Archive for the ‘Farm Life’ Category

New Website

June 7, 2011

Hello all!

Many thanks for all your support over the last year as I travel, work and write. It’s come time, however, to change things up a little. As a result, I’ve launched a new website:

I am still trying to figure out how to post pictures, but I hope to have that done shortly. I’ve tried to clean things up a little for easier navigation. Please let me know if I’ve been successful or if something needs to be changed.

If you have any suggestions, please contact me at stevensirski [at] gmail [dot] com. I’d be more than happy to talk/chat/email with you.

As for this site, I will keep it active for now, but will stop updating it shortly.

Many thanks for your continued support,



A Day and Night in Dauphin, Manitoba

November 12, 2010

…followed by a Halloween in Grandview.

Home to the Country Music Festival the Canadian National Ukrainian Festival, I’ve been visiting Dauphin ever since I was born, mainly to visit my grandmother and cousins. It was only recently, however, that was able to experience the city for an extended period of time on my own.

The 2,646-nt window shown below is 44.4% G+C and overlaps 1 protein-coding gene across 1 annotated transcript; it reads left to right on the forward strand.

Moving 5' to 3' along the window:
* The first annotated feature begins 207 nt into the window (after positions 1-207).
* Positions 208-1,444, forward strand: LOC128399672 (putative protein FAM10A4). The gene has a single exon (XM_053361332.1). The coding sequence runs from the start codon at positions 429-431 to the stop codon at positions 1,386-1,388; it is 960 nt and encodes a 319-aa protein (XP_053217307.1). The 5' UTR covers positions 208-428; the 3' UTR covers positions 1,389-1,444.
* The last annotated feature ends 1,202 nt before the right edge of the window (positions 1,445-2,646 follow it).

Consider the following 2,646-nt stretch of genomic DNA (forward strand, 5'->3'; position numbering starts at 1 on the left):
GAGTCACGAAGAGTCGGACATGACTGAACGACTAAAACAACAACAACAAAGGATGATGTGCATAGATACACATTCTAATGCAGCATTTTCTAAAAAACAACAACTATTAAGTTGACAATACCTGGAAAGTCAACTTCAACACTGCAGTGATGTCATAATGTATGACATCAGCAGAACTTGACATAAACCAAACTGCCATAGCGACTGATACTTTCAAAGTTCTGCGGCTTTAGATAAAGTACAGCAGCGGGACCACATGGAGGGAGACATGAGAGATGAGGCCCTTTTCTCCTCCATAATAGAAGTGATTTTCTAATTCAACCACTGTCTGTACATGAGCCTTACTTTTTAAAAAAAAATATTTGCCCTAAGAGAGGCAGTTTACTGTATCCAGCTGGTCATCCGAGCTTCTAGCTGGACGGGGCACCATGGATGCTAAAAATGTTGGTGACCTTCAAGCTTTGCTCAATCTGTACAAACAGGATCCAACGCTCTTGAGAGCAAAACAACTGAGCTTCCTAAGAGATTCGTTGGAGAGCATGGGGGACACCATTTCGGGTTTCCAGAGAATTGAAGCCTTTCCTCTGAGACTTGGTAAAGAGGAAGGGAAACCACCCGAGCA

Dauphin Beaver

Dauphin Beaver

I’ve gone to the Ukie fest a few times, but never the country fest. Country fest has played host to some of the big acts: Toby Keith, Trace Adkins, Big & Rich and others. The Ukie fest primarily highlights music and dance from Canada and Ukraine: Shumka and Rusalka dance ensembles, Haydamaky and Ruslana music groups from Ukraine (and how did I miss Ruslana in SEOUL, SOUTH F’N KOREA?!?!… you can even see her name printed in Korean at the end of the video!!), and even my former groups, Taran and Zrada.